Managing Your Mind
3975 Waldenwood • Ann Arbor, MI 48105 • tel/fax (734)761-6498 •
Geraldine A. Markel, Ph.D. •
Geri Markel
Managing Your Mind Newsletter
December 2007

Welcome to the December, 2007 edition of the Managing Your Mind Newsletter. The goal of this communication is to help you manage your mind and enhance your work, life, and/or school performance.

Around the middle of each month, you will receive this practical newsletter providing tips, stories, resources, and announcements. Feel free to contact me with your questions, concerns, and suggestions. Previous issues are archived in our Newsletter Archive. Sample checklists and diagrams are archived there under The Geri Checklists.

IMPORTANT NOTICE: Please add to your address book so you'll be sure to receive every issue. "Spam" filters may place future editions of this newsletter in your "junk" or "deleted" folder unless it is a recognized address. AOL 9.0 users, you have to permit mail or your ezines will be placed in "bulk sender" or "unknown sender" list.

You'll find the following sections in this issue:



Goofs and Glitches

With life moving into overdrive at this time of the year, multitasking can result in some pretty bizarre glitches. Jane recalls looking up a holiday cookie recipe in a large, three ring-bound cookbook. She whipped off her distance glasses to check the ingredients, then became involved in the mixing and baking process. As the trays heated in the oven, she cleaned up her work area and replaced the cookbook onto the shelf. Long after the cookies had been consumed, Jane still could not find her glasses and ended up having to buy another pair, a major expense. A couple of months later, she grabbed the same cookbook for a different recipe - and found her glasses folded right into the spine, behind the snapping rings.

Carole was also preparing food when her moment of distraction hit: she was finishing up a conversation on her cordless phone and hit the "end call" button with one hand, using the other to open up the freezer. Spotting what she needed, she put the telephone handset down on the freezer shelf, grabbed the item, and shut the freezer door. She must have taken quite a ribbing when she later had to explain why the freezer was ringing!

Let's laugh together about our experiences. If you have one to share, send it to


Strategies for Success:

During the holidays, everyday pressures such as stress, rushing, over commitment, dealing with technology, and multitasking are intensified. Most adults take on extra responsibilities to meet the increased family, social, and workplace expectations of the season. Try the following tips to manage THE EIGHT DEMONS OF DISTRACTION at holiday time:

  1. List your tasks and activities, and then schedule them into time slots. Santa had it right when he checked twice: can you reasonably accomplish everything within the allotted amount of time? Does your schedule truly reflect your priorities and values?
  2. Communicate to others what you want and need in order to accomplish mutual holiday goals. Be assertive; your feelings are just as important as those of others in the situation. Use your schedule to help you say "no" to over-commitment.
  3. Control the technology you use, not the other way around. Institute an Electronic Lockdown when a task takes concentration: turn off /silence everything except the piece of equipment you need to use (including the alert sound for new email).
  4. Manage the places and spaces you occupy. Holiday decorations and music in public spaces can be excessively distracting and over-stimulating; leave areas in your workplace and home minimally decorated for quiet focus or relaxation.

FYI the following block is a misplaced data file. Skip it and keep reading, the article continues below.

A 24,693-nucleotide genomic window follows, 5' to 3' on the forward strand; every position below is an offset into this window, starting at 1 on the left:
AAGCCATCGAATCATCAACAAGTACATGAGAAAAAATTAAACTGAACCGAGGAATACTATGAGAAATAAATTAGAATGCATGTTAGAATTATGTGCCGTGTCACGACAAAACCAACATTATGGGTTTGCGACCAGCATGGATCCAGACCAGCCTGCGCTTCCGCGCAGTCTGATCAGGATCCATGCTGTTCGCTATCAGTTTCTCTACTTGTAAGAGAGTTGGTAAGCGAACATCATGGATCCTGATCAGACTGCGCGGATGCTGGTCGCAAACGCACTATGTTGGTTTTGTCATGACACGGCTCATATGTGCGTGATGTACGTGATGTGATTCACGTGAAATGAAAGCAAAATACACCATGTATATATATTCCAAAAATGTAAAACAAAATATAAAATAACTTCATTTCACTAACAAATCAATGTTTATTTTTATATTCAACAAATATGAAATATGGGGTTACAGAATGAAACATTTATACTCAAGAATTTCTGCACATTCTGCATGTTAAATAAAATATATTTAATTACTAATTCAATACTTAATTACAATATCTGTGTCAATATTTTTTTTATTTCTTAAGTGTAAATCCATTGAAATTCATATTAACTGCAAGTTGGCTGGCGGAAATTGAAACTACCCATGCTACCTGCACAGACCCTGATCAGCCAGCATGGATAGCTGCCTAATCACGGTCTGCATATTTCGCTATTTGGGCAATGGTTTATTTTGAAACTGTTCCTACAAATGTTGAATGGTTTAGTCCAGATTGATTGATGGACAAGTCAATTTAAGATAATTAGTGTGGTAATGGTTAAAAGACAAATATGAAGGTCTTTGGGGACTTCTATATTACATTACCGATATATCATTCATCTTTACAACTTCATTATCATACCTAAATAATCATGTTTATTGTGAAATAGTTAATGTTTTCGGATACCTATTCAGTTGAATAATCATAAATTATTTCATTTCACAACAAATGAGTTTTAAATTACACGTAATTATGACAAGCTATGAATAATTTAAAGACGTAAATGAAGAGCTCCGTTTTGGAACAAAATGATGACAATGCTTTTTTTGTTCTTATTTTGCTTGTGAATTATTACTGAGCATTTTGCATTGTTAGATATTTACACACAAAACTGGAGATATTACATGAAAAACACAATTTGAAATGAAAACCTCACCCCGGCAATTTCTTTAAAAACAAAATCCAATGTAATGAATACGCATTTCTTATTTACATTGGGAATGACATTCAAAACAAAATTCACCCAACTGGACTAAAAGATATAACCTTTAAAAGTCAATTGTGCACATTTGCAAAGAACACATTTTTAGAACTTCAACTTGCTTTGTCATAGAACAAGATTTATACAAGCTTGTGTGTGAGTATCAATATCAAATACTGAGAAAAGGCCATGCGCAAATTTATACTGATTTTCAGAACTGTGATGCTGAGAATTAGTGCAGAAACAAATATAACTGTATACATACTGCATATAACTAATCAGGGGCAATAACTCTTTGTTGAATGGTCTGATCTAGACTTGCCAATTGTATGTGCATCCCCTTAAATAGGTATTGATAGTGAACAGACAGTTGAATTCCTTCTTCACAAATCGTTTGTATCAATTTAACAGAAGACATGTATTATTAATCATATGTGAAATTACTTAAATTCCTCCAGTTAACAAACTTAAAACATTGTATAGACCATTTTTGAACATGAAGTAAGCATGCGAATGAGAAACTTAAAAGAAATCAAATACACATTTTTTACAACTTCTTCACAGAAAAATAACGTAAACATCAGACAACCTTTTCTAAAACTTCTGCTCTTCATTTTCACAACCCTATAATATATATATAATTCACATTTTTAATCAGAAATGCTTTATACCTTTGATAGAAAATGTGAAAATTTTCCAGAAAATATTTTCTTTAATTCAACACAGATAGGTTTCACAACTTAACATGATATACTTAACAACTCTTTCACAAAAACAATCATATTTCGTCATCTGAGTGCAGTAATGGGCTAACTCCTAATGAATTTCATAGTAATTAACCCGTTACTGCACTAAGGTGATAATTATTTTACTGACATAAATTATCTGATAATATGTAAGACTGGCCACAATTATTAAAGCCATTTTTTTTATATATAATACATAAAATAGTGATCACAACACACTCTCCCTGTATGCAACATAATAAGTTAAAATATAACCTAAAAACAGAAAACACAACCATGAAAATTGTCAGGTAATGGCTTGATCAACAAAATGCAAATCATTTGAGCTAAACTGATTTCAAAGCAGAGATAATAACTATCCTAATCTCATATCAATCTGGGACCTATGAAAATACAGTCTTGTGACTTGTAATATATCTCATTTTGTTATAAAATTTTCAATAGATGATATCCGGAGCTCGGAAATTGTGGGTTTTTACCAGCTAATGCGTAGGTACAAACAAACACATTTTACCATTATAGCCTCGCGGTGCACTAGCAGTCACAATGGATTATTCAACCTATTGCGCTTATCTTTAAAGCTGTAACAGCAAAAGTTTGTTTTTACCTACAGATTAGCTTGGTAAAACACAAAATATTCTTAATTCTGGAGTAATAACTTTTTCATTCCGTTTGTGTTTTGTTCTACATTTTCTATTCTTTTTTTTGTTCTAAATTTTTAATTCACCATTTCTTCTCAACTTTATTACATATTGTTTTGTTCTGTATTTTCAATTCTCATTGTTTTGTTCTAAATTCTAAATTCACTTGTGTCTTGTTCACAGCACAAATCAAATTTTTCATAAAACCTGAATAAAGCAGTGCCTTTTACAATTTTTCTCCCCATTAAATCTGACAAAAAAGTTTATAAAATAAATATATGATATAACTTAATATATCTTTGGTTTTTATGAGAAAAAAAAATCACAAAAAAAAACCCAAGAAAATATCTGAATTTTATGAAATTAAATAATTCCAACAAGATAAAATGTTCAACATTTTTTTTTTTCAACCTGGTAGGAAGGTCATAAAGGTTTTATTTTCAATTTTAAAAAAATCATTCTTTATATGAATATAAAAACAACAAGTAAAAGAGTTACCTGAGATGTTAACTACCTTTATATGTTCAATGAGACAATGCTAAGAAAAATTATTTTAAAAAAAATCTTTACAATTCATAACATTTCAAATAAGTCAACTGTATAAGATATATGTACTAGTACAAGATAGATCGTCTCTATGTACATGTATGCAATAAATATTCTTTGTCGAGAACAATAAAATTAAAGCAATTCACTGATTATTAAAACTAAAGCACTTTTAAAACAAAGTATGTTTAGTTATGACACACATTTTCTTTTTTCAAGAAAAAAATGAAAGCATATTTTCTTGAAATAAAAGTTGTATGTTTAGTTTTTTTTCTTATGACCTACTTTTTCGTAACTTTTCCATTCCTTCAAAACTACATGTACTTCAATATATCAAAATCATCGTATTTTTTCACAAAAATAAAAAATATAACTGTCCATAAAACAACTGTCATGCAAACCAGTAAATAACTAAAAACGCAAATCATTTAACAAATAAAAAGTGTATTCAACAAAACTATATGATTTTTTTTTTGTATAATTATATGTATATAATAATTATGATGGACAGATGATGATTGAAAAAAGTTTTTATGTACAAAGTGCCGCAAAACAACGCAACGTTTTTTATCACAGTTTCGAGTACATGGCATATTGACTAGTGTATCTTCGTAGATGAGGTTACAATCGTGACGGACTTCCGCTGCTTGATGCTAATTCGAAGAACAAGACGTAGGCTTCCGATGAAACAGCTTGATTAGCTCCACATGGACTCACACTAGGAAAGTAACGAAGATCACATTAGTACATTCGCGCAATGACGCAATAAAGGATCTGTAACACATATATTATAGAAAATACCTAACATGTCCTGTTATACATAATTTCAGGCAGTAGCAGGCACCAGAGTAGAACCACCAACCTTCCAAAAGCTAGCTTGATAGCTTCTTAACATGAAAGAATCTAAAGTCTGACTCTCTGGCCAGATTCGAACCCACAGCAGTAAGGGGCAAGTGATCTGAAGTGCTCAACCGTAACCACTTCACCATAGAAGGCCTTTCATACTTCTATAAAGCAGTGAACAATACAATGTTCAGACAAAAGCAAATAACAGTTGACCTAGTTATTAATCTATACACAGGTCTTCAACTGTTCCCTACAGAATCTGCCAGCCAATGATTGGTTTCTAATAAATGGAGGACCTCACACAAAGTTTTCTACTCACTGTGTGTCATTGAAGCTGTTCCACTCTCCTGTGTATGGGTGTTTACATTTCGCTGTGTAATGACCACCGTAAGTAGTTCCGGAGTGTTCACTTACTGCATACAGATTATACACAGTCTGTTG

5. Recognize the physical and emotional symptoms of stress: headaches, sleeplessness, digestive upset, jitteriness, and comments from others on your behavior. Use proven methods to manage stress, such as exercise, relaxation activities, and better nutrition.
  6. Address the issue of fatigue! Holiday activities mean extra driving; fatigued drivers put themselves and everyone around them at risk. Fatigued workers commit more errors on the job. Make sleep a priority and take refreshing breaks frequently.
  7. Consider the effects of illness and medication during the holidays. Cut back and give yourself the gift of recovery if you've been ill. Keep to your medication schedule despite changes in your routine. Remember that alcoholic beverages and medications don't mix!
  8. Tame your Unruly Mind: if holiday pressures have you lost in daydreaming, hyper-focusing on minor details to the exclusion of more important ones, or spinning your wheels with racing thoughts, signal yourself back to attention. Seek support if you need it.

Take some action against distraction! With increased awareness and some simple strategies, you can get more done and have more fun during this holiday season.


Student/Parent Corner

Who better to guide families through the stressful period of final exams than those who've survived many rounds themselves? A group of graduate students in dental school provided these suggestions for coping with those high pressure days that high school and college students face in December and January:

Top Five Most Critical Study Tips for Finals

  1. Plan for different modes of study time, such as alternating working alone with working in a group, or changing your study location during the day to suit your alertness level: for example, a coffee shop in the morning, but the library later in the day.
  2. Stop the distractions: turn off computers, phones, and music. Use a kitchen timer to help you stay on the study track for a set length of time.
  3. Learn a general concept, then learn a few facts and details, then identify a few examples.
  4. Use a variety of visual aids when memorizing: draw illustrations and diagrams; stand up and use a white board to write notes/summaries/key words; recite facts out loud; carry flash cards and use them when waiting in line or during other down times; test yourself by creating a variety of questions such as true/false, fill in the blank, and multiple choice questions after reviewing a lecture or text chapter.